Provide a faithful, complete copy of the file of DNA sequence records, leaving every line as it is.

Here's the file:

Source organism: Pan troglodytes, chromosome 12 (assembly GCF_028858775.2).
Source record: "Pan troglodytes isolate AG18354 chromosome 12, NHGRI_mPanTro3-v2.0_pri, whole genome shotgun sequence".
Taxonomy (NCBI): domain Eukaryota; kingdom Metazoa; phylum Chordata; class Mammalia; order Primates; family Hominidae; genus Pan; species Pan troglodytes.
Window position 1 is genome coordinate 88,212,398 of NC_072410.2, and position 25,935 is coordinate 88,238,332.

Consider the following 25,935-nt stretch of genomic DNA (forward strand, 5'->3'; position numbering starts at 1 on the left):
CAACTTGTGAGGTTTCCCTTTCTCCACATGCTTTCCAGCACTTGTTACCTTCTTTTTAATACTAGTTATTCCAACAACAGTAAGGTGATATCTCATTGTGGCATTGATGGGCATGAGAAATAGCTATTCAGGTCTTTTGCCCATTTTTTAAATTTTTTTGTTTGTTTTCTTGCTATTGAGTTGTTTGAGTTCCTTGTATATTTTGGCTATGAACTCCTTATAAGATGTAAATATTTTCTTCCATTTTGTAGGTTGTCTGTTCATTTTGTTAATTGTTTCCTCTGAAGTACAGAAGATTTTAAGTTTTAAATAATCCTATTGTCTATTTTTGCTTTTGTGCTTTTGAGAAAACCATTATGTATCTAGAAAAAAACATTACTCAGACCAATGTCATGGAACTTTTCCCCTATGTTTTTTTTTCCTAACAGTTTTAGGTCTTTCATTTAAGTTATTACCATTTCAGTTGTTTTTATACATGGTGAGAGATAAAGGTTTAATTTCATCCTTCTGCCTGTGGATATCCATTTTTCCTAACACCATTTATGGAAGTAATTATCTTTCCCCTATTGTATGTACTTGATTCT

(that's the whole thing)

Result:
Source organism: Pan troglodytes, chromosome 12 (assembly GCF_028858775.2).
Source record: "Pan troglodytes isolate AG18354 chromosome 12, NHGRI_mPanTro3-v2.0_pri, whole genome shotgun sequence".
Taxonomy (NCBI): domain Eukaryota; kingdom Metazoa; phylum Chordata; class Mammalia; order Primates; family Hominidae; genus Pan; species Pan troglodytes.
Window position 1 is genome coordinate 88,212,398 of NC_072410.2, and position 25,935 is coordinate 88,238,332.

Consider the following 25,935-nt stretch of genomic DNA (forward strand, 5'->3'; position numbering starts at 1 on the left):
CAACTTGTGAGGTTTCCCTTTCTCCACATGCTTTCCAGCACTTGTTACCTTCTTTTTAATACTAGTTATTCCAACAACAGTAAGGTGATATCTCATTGTGGCATTGATGGGCATGAGAAATAGCTATTCAGGTCTTTTGCCCATTTTTTAAATTTTTTTGTTTGTTTTCTTGCTATTGAGTTGTTTGAGTTCCTTGTATATTTTGGCTATGAACTCCTTATAAGATGTAAATATTTTCTTCCATTTTGTAGGTTGTCTGTTCATTTTGTTAATTGTTTCCTCTGAAGTACAGAAGATTTTAAGTTTTAAATAATCCTATTGTCTATTTTTGCTTTTGTGCTTTTGAGAAAACCATTATGTATCTAGAAAAAAACATTACTCAGACCAATGTCATGGAACTTTTCCCCTATGTTTTTTTTTCCTAACAGTTTTAGGTCTTTCATTTAAGTTATTACCATTTCAGTTGTTTTTATACATGGTGAGAGATAAAGGTTTAATTTCATCCTTCTGCCTGTGGATATCCATTTTTCCTAACACCATTTATGGAAGTAATTATCTTTCCCCTATTGTATGTACTTGATTCT